TikTok trends are nothing new. From butter boards to nasal spray tans, they run the gamut from iconic to meh to downright cringe. Facial exercising is one wellness trend that hasn't lost steam, and you may still see it splashed across your socials. Here's the lowdown on those facial yoga "poses" that claim to combat the signs of aging.
The fuel behind the facial exercise phenomenon is the idea that the muscles in our face can grow. This growth is supposed to compensate for the natural reduction of our faces' fat pads as we age. These fat pads lie under the epidermis, dermis, and subcutaneous fat layers and above our facial muscles and give us the plumpness we associate with youth.
They get thinner over time, though, and, of course, any weight loss can result in sagging skin. By giving the muscles a workout, devotees hope to keep the plump for longer.
Social media influencers promote facial exercises as a more natural way to reduce sagginess, decrease wrinkles, and help you look younger. Botox, fillers, and lasers also cost a ton of money, and facial yoga is free if you do it yourself, which makes it accessible to the average woman or man.
There's limited evidence to support all the claims about facial exercises. Yes, it's possible to grow the temporalis and masseter muscles via chewing and clenching, AKA "mewing," for a contoured jawline, but not without potentially triggering jaw issues like TMJ. Plus, many women don't want a squarer jawline. Face exercises won't slim your visage or make fine lines disappear, nor can they make your double chin vanish.
Facial muscles aren't comparable to, say, biceps that adapt to overload and grow dramatically. When you do facial yoga, you're mainly moving skin around. This may increase blood flow, but the effects don't last long enough to affect how "young" you'll look. There is a standout benefit, though: face yoga can help reduce facial scarring. People with thick scars may benefit from stretching the skin, which can thin the scar over time.
Rigorous scientific studies backing up influencer claims about face workouts are thin on the ground. A 2018 study found that half an hour of daily facial exercise over 20 weeks made middle-aged woman appear slightly younger with more mid-face and lower-face fullness.
However, the sample size was very small—a meager 27 people—so further research is required.
The good news is facial yoga has no harmful effects. It won't cause wrinkles or sagginess, as some have claimed. The main downside might be the loss of time if someone were to stick to a half-hour facial exercise routine every other day over four and a half months. That's about 35 hours spent on a workout with dubious results. If you're going to massage, as well, and fail to wash your hands well, you could also wind up with acne.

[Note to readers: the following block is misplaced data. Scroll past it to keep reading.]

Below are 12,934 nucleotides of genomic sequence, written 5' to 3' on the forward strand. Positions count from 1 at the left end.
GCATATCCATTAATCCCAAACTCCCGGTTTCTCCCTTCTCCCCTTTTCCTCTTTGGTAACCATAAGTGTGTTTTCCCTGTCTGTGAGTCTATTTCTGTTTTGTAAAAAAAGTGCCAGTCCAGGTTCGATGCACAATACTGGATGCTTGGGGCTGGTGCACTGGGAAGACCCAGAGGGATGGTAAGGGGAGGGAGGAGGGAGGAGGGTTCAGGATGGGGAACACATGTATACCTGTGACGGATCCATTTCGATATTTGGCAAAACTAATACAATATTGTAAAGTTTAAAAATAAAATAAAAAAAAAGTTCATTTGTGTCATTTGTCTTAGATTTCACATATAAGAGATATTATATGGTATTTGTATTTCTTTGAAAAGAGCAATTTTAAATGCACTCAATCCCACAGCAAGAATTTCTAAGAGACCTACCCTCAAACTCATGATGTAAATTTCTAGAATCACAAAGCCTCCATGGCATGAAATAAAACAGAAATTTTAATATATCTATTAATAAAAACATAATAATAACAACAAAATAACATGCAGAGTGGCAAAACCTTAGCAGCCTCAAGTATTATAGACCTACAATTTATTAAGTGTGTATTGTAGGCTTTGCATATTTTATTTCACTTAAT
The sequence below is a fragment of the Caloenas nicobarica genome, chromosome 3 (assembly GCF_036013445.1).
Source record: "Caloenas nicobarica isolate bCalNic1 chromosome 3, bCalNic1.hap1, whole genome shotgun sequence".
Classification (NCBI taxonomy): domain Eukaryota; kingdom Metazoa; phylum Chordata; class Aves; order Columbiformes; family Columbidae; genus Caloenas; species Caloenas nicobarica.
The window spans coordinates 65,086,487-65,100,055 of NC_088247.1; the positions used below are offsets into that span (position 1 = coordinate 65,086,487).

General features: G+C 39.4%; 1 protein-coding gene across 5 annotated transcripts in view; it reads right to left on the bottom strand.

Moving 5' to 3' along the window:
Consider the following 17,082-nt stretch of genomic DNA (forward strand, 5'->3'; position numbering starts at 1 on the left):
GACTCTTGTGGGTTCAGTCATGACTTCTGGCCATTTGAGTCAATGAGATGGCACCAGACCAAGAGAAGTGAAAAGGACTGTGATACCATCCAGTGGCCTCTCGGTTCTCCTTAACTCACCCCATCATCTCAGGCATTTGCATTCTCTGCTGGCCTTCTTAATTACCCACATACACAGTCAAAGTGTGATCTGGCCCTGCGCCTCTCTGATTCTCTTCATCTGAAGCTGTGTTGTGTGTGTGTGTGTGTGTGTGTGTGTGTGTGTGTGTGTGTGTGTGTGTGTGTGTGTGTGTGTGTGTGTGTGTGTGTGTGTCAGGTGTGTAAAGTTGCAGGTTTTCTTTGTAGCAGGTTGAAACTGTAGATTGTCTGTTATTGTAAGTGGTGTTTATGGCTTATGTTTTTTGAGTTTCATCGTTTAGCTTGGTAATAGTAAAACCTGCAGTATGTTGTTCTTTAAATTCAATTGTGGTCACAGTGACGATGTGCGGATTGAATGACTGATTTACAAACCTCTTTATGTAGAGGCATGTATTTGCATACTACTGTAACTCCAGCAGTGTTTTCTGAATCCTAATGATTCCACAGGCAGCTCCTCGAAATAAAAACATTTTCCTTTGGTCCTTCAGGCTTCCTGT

Suppose you've got half an hour for self-care. In that case, you're probably better off having a power nap, applying moisturizer and sunblock, preparing a healthy snack with essential fatty acids and protein peptides, or working out. That's assuming you want to take the natural, affordable route sans injectables and expensive aesthetic facials.
Tools that cause lymphatic drainage have also been touted in recent years. Placing a jade roller in the fridge may briefly depuff the face, but the verdict's still out on practices like facial gua sha.
Self-care rituals like face yoga may lower stress levels and reduce depressive symptoms. Mental health issues are the number one reason for skin issues, so activities that assist with boosting mood, easing anxiety, and getting to the root cause of it should manifest in skin health improvements in the long term.
Brow lifts may strengthen your forehead. Make two peace signs over your eyebrows and push your brows up and down. Do three sets of 10 for best results. Again, make sure you wash your hands well before you start so you aren't pressing dirt into your pores while you work.
You'll notice a bit of muscle soreness after doing facial exercises, like the ache you feel after smiling for too many pictures. This is normal, and will feel better after a few days. If you see any bruising or the pain persists, you've probably gone to hard on these small muscles.
Cheekbones show signs of aging first. When you start facial gyming at home, exercises that target the cheekbones include Fish Lips, Kiss Face, and The Whistler. They strengthen facial muscles and supposedly reduce the impact of gravity when you bow your head. For Kiss Face, make an O with your mouth, smile with lips pursed, and hold for 10 seconds.
You can do an eye squeeze to prevent crow's feet and stretch your eyelids to smooth wrinkles. Watch an expert for the best results, but remember that countless factors—like genetics and lifestyle—affect how well these practices will help each individual person.
This site offers information designed for educational purposes only. You should not rely on any information on this site as a substitute for professional medical advice, diagnosis, treatment, or as a substitute for, professional counseling care, advice, diagnosis, or treatment. If you have any concerns or questions about your health, you should always consult with a physician or other healthcare professional.